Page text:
Philippine Airlines sets targets for net zero emissions by 2050

Philippine Airlines

Philippine Airlines will attain net zero carbon emissions by 2050 in support of international agreements for climate action, the company says.

Philippine Airlines (PAL) is already investing in an all-out carbon reduction program, part of its multi-year commitment to combat climate change in line with the Paris Agreement and the Glasgow Climate Pact.

Aviation makes up more than 2 percent of all global CO2 emissions: around 1.3 percent from international and 0.7 percent from domestic flights. According to United Nation’s International Civil Aviation Organization (ICAO), greenhouse gas emissions from aviation could increase by a factor of two to four times 2015 levels by 2050.

“Our Net Zero initiative comes at a crucial time for the international aviation industry, which seeks to lessen its environmental impact,” said Philippine Airlines president Stanley K. Ng.

PAL’s Net Zero goal will be holistic and comprehensive, covering both flight and ground operations. PAL began this process by shifting to renewable energy for the electricity supply of its major offices and working on the potential use of sustainable aviation fuel to power its fleet of high-technology aircraft.

The airline is continually improving its operational efficiency by implementing fuel efficiency initiatives such as Single Engine Taxi In (SETI) and Reduced Acceleration Altitude (RAAL) that reduce CO2 emissions while adhering to strict safety standards.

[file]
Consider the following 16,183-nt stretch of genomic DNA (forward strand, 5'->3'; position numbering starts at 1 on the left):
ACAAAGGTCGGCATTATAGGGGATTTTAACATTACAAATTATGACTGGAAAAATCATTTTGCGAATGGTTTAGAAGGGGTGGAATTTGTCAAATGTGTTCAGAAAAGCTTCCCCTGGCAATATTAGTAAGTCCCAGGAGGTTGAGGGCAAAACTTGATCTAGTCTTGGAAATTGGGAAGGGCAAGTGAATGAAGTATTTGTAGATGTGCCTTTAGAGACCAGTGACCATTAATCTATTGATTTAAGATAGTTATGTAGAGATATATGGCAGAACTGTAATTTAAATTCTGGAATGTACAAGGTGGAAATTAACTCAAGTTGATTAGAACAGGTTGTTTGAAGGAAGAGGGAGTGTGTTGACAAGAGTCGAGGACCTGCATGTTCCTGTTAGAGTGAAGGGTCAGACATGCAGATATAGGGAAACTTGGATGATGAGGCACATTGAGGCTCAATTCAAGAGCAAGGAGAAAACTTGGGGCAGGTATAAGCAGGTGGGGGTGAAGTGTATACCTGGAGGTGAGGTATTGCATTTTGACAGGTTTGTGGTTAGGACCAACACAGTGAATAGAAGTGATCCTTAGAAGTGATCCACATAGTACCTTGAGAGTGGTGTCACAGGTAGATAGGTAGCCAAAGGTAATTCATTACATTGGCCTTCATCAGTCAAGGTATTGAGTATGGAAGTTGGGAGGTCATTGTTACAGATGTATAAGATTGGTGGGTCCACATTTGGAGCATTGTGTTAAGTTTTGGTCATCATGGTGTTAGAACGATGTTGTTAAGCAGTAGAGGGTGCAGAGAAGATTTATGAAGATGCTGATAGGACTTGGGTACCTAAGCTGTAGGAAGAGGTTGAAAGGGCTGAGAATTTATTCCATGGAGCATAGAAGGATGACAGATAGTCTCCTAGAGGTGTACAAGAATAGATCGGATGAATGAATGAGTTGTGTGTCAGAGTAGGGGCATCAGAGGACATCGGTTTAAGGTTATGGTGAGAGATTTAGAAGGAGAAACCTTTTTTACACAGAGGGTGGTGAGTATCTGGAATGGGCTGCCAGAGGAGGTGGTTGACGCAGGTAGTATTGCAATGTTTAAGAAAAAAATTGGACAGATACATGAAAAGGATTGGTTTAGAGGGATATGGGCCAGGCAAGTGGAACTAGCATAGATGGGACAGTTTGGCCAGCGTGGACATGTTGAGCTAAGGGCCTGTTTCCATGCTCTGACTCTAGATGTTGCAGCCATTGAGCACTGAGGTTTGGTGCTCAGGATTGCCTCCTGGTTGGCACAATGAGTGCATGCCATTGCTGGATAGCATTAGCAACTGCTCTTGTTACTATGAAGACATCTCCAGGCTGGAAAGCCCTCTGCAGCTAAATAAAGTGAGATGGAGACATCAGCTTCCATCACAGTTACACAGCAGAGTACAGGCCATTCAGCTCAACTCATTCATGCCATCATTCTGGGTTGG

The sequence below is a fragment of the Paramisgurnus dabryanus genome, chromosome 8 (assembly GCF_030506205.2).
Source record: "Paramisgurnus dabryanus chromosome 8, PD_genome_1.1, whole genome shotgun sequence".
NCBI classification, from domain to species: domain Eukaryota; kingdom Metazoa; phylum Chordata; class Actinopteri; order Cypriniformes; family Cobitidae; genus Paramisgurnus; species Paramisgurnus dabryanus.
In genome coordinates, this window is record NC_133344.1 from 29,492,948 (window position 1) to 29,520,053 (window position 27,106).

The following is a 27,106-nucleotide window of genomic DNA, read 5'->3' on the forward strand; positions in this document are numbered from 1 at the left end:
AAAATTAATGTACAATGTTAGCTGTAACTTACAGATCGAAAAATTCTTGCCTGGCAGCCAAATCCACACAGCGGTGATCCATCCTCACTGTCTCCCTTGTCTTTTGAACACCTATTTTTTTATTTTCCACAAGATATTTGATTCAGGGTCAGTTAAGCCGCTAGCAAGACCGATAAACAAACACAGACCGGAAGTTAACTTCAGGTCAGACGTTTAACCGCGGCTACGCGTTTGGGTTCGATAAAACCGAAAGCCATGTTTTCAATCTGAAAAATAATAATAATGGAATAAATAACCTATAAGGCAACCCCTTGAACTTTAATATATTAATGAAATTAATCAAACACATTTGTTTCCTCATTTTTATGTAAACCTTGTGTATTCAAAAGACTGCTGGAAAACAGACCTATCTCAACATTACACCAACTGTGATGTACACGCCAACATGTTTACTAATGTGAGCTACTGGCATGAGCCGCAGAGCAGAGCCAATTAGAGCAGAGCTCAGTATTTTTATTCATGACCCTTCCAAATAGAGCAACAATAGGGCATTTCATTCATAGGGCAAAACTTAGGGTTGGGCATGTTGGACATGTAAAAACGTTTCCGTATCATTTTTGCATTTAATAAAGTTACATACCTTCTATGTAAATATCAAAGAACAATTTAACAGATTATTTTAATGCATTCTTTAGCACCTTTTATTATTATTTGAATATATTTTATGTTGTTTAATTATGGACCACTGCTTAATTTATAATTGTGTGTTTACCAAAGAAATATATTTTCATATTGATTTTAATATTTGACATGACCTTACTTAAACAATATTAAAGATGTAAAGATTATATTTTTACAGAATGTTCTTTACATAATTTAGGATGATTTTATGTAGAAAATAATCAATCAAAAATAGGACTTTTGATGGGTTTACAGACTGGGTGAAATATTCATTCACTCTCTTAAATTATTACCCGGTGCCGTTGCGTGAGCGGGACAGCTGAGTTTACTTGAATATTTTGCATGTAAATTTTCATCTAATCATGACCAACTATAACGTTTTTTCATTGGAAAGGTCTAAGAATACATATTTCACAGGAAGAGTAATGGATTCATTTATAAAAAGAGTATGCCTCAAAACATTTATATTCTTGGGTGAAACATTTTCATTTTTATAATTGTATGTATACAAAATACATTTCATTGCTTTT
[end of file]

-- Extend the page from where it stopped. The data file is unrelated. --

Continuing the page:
In the long term, Philippine Airlines seeks to develop a Net Zero Emissions (NZE) strategy and foster a more earth-friendly aviation environment based on scientific best practices.

For this purpose, PAL tapped the services of climate scientist and science diplomat Glenn Banaguas who is the president and founder of the Environmental and Climate Change Research Institute (ECCRI).

In 2010, Banaguas spearheaded the institute’s flagship program, Climate Smart Philippines: Science for Service, bringing scientific experts and stakeholders together to address disasters and preventing losses from climate change. For these initiatives, he received the global UN Sasakawa Award, the first individual Filipino recipient in the award’s 35-year history. He is also the honoree of The Outstanding Filipino (TOFIL) Laureate, the Philippines’ equivalent of the Nobel Prize and is also the Executive Fellow of the Geneva Centre for Security Policy and the Lee Kuan Yew Senior Fellow in Public Service.

With Banaguas providing expertise, PAL aims to conduct comprehensive assessments of its overall greenhouse gas (GHG) emissions and move towards full decarbonisation.

In the long haul, Philippine Airlines seeks to develop a roadmap for its own Net Zero Emissions (NZE) strategy. In addition, the flag carrier will develop and integrate emissions scenarios projected until 2050 using internationally accepted models. It will likewise develop and recommend science- and evidence-based targets as well as gender-based programs for the entire PAL community.

“PAL’s commitment to climate action is a great service to the country and to the world,” Banaguas said. “More than just a rallying call, it is a reminder of our shared responsibility for and stewardship of the environment.”

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